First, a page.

Jill H. Casid is Professor of Visual Studies at the University of Wisconsin-Madison where she founded and served as the first director of the Center for Visual Cultures. A historian, theorist, and practicing artist, her contributions to the transdisciplinary field of visual studies include her monographs Sowing Empire: Landscape and Colonization (Minnesota, 2006) which received the College Art Association’s Millard Meiss award and Scenes of Projection: Recasting the Enlightenment Subject (Minnesota, 2015) and the edited collection Art History in the Wake of the Global Turn (Yale, 2014) co-edited with Aruna D’Souza. Recent articles have appeared in the L.A. Review of Books, Women and Performance, TDR, and the Journal of Visual Culture and she has contributed essays to, among other volumes, Environmental Aesthetics after Landscape (Diaphanes/Johns Hopkins, 2018), Migration and the Contemporary Mediterranean (Oxford, forthcoming), The Philosophical Salon (Open Humanities Press, 2017), Architecture is All Over (Columbia, 2017), The Princeton Companion to Atlantic History (Princeton, 2015), A Handbook to the Reception of Ovid (Wiley-Blackwell, 2014), Environmental Criticism for the Twenty-First Century (Routledge, 2011), and Landscape Theory (Routledge, 2007). She is currently completing the two-book project Form at the Edges of Life. She serves on the governing board of the International Association of Visual Culture and on the editorial board of the Journal of Visual Culture. She has been the recipient of numerous awards for her research and teaching, including the Chancellor’s Inclusive Excellence in Teaching Award (2015), the Vilas Research Investigator Award (2014), the H. I. Romnes Faculty Fellowship (2011), and the Hamel Faculty Fellowship (2009). In 2018-19, she she is in residence as the Clark-Oakley Fellow at the Clark Art Institute and the Oakley Humanities Center at Williams College in Williamstown, Massachusetts.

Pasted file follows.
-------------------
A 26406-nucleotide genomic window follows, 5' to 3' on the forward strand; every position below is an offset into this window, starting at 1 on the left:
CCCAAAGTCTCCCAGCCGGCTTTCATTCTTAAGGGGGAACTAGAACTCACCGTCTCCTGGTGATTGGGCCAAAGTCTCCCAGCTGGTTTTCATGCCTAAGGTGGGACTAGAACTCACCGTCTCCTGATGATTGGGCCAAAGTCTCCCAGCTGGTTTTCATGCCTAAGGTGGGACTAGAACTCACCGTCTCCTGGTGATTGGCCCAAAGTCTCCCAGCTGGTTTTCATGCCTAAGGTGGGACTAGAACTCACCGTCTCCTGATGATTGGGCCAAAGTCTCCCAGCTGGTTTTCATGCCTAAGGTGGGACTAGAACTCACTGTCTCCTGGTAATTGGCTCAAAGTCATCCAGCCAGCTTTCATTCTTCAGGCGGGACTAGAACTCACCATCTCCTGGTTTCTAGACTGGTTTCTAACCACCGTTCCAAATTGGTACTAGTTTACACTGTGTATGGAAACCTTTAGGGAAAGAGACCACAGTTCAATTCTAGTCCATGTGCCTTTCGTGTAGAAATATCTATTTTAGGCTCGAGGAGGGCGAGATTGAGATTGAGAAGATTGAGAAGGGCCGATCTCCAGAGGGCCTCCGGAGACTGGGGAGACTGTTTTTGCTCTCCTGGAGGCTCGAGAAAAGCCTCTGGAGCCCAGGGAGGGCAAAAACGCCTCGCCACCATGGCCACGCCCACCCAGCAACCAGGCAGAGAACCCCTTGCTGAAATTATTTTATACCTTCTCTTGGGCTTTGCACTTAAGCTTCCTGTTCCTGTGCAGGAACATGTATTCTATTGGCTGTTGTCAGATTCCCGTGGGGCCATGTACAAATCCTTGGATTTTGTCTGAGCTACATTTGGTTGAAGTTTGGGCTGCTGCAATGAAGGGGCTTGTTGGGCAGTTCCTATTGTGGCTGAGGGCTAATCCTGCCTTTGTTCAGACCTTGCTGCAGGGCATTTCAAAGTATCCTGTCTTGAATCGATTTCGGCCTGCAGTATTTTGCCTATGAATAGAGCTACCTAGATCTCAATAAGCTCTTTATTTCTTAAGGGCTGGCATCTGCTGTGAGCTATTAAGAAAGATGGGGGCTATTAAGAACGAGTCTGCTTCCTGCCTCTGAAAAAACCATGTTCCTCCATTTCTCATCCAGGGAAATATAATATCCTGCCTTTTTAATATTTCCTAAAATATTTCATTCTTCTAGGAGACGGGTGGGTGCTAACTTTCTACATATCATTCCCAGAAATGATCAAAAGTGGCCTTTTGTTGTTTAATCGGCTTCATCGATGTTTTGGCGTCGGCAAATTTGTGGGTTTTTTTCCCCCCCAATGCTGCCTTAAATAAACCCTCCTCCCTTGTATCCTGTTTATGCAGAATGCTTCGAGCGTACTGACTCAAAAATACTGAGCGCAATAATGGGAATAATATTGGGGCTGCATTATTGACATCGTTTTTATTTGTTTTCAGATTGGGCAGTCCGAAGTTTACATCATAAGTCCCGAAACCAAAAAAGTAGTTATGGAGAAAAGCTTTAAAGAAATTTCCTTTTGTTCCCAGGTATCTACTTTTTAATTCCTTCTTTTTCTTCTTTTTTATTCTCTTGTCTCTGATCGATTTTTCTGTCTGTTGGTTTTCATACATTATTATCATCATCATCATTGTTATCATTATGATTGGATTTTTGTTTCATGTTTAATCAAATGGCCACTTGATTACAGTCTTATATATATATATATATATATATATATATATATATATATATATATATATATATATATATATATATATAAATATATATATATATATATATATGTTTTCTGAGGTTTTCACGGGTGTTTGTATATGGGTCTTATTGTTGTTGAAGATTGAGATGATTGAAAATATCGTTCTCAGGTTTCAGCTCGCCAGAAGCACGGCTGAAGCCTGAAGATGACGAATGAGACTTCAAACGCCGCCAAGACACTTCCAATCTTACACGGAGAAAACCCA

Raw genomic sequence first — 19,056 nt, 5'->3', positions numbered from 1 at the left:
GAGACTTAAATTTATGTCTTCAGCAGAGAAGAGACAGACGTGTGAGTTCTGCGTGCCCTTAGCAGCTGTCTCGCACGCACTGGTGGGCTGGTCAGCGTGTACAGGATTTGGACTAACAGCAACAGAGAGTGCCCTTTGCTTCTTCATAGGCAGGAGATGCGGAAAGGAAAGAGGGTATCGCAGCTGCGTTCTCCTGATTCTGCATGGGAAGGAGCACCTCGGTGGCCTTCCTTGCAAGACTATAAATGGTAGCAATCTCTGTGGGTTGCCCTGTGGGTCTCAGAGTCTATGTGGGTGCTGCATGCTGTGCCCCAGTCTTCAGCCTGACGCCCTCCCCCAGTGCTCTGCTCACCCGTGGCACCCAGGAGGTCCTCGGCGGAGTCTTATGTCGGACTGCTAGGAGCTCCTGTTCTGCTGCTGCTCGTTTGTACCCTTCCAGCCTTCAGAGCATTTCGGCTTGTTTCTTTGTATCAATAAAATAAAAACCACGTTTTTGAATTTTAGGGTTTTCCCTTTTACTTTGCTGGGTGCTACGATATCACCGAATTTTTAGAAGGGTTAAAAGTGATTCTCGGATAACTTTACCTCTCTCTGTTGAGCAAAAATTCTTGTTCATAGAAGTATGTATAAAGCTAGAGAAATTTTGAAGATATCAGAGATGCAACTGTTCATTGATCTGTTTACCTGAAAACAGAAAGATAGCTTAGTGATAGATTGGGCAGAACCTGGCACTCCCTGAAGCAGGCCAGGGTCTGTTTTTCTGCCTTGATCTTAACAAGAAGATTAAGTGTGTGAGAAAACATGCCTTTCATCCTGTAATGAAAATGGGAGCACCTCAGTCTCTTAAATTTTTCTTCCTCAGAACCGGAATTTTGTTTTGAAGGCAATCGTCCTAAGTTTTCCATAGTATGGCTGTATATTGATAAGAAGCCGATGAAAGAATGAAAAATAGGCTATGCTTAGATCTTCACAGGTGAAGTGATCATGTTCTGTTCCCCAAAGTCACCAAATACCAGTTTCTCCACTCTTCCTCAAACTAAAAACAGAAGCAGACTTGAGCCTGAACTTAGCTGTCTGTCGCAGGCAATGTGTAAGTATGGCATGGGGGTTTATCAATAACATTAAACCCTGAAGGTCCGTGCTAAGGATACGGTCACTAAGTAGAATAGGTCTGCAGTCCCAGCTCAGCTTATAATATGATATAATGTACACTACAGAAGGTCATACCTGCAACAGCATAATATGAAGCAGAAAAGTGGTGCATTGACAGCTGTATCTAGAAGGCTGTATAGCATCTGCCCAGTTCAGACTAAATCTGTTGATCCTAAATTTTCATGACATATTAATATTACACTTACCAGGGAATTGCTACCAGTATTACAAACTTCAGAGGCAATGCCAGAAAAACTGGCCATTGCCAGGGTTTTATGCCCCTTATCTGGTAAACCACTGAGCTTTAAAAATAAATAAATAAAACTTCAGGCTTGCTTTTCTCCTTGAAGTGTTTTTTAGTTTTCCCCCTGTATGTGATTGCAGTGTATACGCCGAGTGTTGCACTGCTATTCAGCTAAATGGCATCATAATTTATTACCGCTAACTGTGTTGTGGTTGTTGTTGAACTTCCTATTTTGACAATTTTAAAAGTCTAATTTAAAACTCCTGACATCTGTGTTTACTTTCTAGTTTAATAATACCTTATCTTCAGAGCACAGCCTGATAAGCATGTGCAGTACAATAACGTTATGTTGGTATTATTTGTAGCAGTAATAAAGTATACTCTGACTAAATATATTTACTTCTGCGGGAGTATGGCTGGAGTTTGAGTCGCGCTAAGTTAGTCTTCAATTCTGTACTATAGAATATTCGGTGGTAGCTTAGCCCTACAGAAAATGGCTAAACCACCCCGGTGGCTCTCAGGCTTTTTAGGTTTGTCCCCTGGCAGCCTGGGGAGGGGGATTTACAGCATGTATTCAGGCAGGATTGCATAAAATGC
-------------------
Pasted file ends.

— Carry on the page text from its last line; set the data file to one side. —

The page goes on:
Doing Things with Being Undone
Mis-hear the “cene” in Anthropocene and we are not beholders of an epoch or witnesses to a prospect of distancing projection onto a deep past or lost future but, rather, in the scene of our undoing. In this scene I call the Necrocene, there are still ways of doing things with being undone. My new work in progress proposes what we might call a new ars moriendi to make contestatorily palpable the necropolitical conditions of Necrocene crisis by demonstrating with something like a living our dying through a practice of transversal vulnerability. What I am putting on scene is the queering question of how dying is used as material medium to agitate for livable life by insisting that to make death count it matters crucially how we live our dying.